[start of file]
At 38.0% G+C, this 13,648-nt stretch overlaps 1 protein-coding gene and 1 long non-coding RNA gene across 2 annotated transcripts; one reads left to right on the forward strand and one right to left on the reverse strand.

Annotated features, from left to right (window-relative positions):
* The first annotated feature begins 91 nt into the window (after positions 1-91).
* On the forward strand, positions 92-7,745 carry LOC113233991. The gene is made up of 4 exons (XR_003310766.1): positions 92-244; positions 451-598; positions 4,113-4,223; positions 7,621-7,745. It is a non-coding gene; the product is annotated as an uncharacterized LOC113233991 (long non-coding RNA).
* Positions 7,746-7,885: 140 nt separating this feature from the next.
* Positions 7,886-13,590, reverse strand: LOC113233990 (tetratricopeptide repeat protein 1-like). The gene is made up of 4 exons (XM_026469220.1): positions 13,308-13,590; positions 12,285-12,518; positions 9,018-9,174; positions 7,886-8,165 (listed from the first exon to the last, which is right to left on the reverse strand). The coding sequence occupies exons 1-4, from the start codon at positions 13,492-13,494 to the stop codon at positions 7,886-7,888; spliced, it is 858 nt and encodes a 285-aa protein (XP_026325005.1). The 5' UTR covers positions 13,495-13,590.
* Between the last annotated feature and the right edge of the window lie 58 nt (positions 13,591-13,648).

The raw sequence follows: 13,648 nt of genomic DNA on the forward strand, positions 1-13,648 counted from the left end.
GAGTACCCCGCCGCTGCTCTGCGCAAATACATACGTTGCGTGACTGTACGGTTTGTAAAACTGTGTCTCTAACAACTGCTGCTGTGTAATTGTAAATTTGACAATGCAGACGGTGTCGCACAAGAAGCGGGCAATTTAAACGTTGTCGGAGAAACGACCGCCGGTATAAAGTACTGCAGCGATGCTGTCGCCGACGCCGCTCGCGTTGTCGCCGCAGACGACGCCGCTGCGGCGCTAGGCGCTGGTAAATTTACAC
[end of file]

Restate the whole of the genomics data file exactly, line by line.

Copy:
At 38.0% G+C, this 13,648-nt stretch overlaps 1 protein-coding gene and 1 long non-coding RNA gene across 2 annotated transcripts; one reads left to right on the forward strand and one right to left on the reverse strand.

Annotated features, from left to right (window-relative positions):
* The first annotated feature begins 91 nt into the window (after positions 1-91).
* On the forward strand, positions 92-7,745 carry LOC113233991. The gene is made up of 4 exons (XR_003310766.1): positions 92-244; positions 451-598; positions 4,113-4,223; positions 7,621-7,745. It is a non-coding gene; the product is annotated as an uncharacterized LOC113233991 (long non-coding RNA).
* Positions 7,746-7,885: 140 nt separating this feature from the next.
* Positions 7,886-13,590, reverse strand: LOC113233990 (tetratricopeptide repeat protein 1-like). The gene is made up of 4 exons (XM_026469220.1): positions 13,308-13,590; positions 12,285-12,518; positions 9,018-9,174; positions 7,886-8,165 (listed from the first exon to the last, which is right to left on the reverse strand). The coding sequence occupies exons 1-4, from the start codon at positions 13,492-13,494 to the stop codon at positions 7,886-7,888; spliced, it is 858 nt and encodes a 285-aa protein (XP_026325005.1). The 5' UTR covers positions 13,495-13,590.
* Between the last annotated feature and the right edge of the window lie 58 nt (positions 13,591-13,648).

The raw sequence follows: 13,648 nt of genomic DNA on the forward strand, positions 1-13,648 counted from the left end.
GAGTACCCCGCCGCTGCTCTGCGCAAATACATACGTTGCGTGACTGTACGGTTTGTAAAACTGTGTCTCTAACAACTGCTGCTGTGTAATTGTAAATTTGACAATGCAGACGGTGTCGCACAAGAAGCGGGCAATTTAAACGTTGTCGGAGAAACGACCGCCGGTATAAAGTACTGCAGCGATGCTGTCGCCGACGCCGCTCGCGTTGTCGCCGCAGACGACGCCGCTGCGGCGCTAGGCGCTGGTAAATTTACAC